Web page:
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May 15, 2005

On Dave Chappelle

There's an old saying that people who talk don't know and people who know don't talk. The weird thing about Dave Chappelle is that I'm not sure I know what I know, but I feel compelled to talk. The more that I think I know what I know, the less I want to say, because it's better to say things to people face to face anyway.

This is all about two extraordinary evenings, one that I had with someone I know for sure is very close to Chappelle, and one with a man I remember as Dave himself, only I can't be positive. Let's start with the first.

Just a couple of months ago I had one of those lightning rod evenings where everything falls into place. I may have actually written something about it. And one of the dudes at the table was an extremely bright and level-headed young brother. A lot of things about him suggested to me a great deal of conscious reflection. He had something which reminded me of this thing I called 'programmers dyslexia'. When you ask a programmer or somebody with a sophisticated understanding of a complex system a seemingly simple question, they slow down their speech and give tentative kinds of answers. You can just see the gears whizzing in their heads as they try to answer just right, and suddenly a new idea springs into their head as if there was a new solution and the act of consideration changes things. And they have to try and settle on one answer with respect to the dynamic. In the end it looks just a little clumsy, especially if you have no idea of what the variables are. This cat was like that, except for the soul. When he rose to talk about relationships between people, you could tell that he was more perceptive than he let on and very respectful about what he said. In him I saw that quality of overthought when it came to people's souls.

Since I happen to know for a fact that this man is close to Dave, I am very secure in the knowledge that there is at least one person on this planet for whom Mr. Chappelle has someone who seems a good sounding board. On the other hand, sometimes decisions need to be made by someone with a strong stomach and instinctual courage. All circumspection aside, sometimes ass kicking is in order.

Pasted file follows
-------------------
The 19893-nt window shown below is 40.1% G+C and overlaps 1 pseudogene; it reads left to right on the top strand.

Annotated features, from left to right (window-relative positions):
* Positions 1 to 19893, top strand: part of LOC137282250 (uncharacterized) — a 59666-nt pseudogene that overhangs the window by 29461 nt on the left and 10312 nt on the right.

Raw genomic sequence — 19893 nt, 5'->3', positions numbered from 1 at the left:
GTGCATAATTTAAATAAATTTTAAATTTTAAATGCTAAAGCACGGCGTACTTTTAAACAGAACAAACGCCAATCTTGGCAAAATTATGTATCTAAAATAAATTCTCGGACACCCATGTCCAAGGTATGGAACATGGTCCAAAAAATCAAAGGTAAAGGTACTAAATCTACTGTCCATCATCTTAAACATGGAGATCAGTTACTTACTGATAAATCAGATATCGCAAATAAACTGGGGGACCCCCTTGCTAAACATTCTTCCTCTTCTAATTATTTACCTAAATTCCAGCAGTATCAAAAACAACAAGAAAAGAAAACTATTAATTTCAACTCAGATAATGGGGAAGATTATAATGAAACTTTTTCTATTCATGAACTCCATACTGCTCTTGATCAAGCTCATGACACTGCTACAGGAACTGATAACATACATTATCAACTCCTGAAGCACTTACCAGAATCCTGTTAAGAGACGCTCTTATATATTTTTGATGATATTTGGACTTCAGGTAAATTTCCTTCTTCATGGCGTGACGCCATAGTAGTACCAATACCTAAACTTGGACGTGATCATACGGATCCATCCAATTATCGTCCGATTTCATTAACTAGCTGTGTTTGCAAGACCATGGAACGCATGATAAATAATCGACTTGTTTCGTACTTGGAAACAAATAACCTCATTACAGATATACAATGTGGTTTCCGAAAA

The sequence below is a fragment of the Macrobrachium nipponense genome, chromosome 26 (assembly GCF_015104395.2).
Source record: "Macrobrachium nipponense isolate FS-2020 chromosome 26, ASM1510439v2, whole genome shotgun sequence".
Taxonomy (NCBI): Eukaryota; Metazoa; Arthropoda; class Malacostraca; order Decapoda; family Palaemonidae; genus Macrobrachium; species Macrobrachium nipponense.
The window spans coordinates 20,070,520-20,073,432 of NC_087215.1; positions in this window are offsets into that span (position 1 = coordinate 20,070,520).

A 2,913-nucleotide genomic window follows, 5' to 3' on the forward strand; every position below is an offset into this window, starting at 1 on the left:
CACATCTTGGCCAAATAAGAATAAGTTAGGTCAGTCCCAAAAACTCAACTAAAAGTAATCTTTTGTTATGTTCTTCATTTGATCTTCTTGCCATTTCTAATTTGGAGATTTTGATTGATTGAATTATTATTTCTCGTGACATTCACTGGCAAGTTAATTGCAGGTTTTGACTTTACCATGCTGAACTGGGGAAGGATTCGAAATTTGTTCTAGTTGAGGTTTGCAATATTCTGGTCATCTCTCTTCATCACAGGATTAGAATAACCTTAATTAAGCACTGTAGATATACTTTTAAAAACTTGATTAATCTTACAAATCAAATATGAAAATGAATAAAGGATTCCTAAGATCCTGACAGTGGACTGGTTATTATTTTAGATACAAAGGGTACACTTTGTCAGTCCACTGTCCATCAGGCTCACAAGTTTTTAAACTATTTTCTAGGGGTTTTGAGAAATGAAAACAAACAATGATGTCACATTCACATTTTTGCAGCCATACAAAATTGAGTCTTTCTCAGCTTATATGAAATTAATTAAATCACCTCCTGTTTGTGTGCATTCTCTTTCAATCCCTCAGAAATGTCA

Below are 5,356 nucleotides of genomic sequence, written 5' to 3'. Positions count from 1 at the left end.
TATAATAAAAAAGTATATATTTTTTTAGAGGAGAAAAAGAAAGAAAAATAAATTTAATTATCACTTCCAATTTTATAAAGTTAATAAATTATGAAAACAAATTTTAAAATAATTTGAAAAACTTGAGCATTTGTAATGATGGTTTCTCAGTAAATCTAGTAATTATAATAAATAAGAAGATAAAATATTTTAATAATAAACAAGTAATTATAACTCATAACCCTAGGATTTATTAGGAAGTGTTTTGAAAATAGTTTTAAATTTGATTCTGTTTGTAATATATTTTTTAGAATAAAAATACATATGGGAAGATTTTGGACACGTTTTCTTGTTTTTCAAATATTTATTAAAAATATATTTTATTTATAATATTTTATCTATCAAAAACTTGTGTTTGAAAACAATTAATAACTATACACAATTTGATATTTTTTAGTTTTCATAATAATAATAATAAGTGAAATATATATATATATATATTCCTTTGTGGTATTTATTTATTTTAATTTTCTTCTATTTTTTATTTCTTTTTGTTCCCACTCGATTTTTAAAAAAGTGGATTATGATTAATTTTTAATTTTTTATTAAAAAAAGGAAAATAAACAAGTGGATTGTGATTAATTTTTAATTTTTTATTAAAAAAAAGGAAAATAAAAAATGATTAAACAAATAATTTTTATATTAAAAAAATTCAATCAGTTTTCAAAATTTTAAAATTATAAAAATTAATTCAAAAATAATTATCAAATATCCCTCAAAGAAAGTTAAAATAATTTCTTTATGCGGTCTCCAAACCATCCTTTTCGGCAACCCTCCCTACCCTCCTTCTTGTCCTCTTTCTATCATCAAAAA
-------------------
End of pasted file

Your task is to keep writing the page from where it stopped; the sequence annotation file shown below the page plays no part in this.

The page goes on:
Of course it's impossible for someone at my distance to see if such an ass-kicking is necessary, and I'm not likely to find out. But if my interpretation of African American history is appropriate, as well as my appreciation of the existential dilemmas of the blackfolks of my generation, I think that somewhere there is an asshole that needs shutting down even if he's just a spectre inside of somebody's head. When, in fact, an ass-kicking must be delivered, it is absolutely essential that you have someone who overclocks their empathetic reasoning. And so for that reason, I knew that Dave Chappelle was never far from the influence of well-considered sanity.

And while there were certain visual clues to suggest that this extraordinary individual might very well be muslim, the explicit subject didn't arise. But in the wake of yesterday's Time article, I have put two and two together.

The second evening takes me back to New York in the 90s at 42nd and Lex. The Houlihan's which is basically like a TGIFriday's was the spot for the young, well-dressed and black that evening. I my particular frame of mind, I'd rather just have a beer. At some point, in alien-observation mode, me and another cat sitting across the way simultaneously busted out laughing at the parade of characters heading downstairs to the dance floor. For some unknown time, solidified in the ambers of memory, we started crackin' on people in the club, blackfolks in general, and hell just about everything. We busted each other up laughing half the night.

He told me he was a standup comic doing the New York thing. I knew he had the gift. I remember that man as Dave Chappelle. I only wish I had a diary entry to confirm it, because we were 'right there' in terms of the connection.

The other day I was listening to a black radio station and on it was a conversation between some editor/publisher of a magazine I think was called 'Sister Sister', the DJ and some black comic celebrity. They, like everyone else in that world, were sustaining the conversation about how impossible it is for 'everybody' to deal with black entertainers who have money. The conversation seemed to me incredibly stuck-up, paranoid and self-serving, and not the least because the participants defended Lil Kim's idiocy. As well, they remarked about Gerald Levert, who evidently has his own problems with the courts. I gather it is difficult for people who know very well that it is now KKBT who has incorporated 'Dont get it twisted' into their call sign shout out / motto, to see black entertainers as mere dismissible human beings. You've got to wonder what it is that keeps people buying the piss-boy's albums. (I heard his latest song that same day 'The Closet Part Two' - it was like a bad soap opera on wax.) Sometimes too many people don't realize stupidity is just stupidity.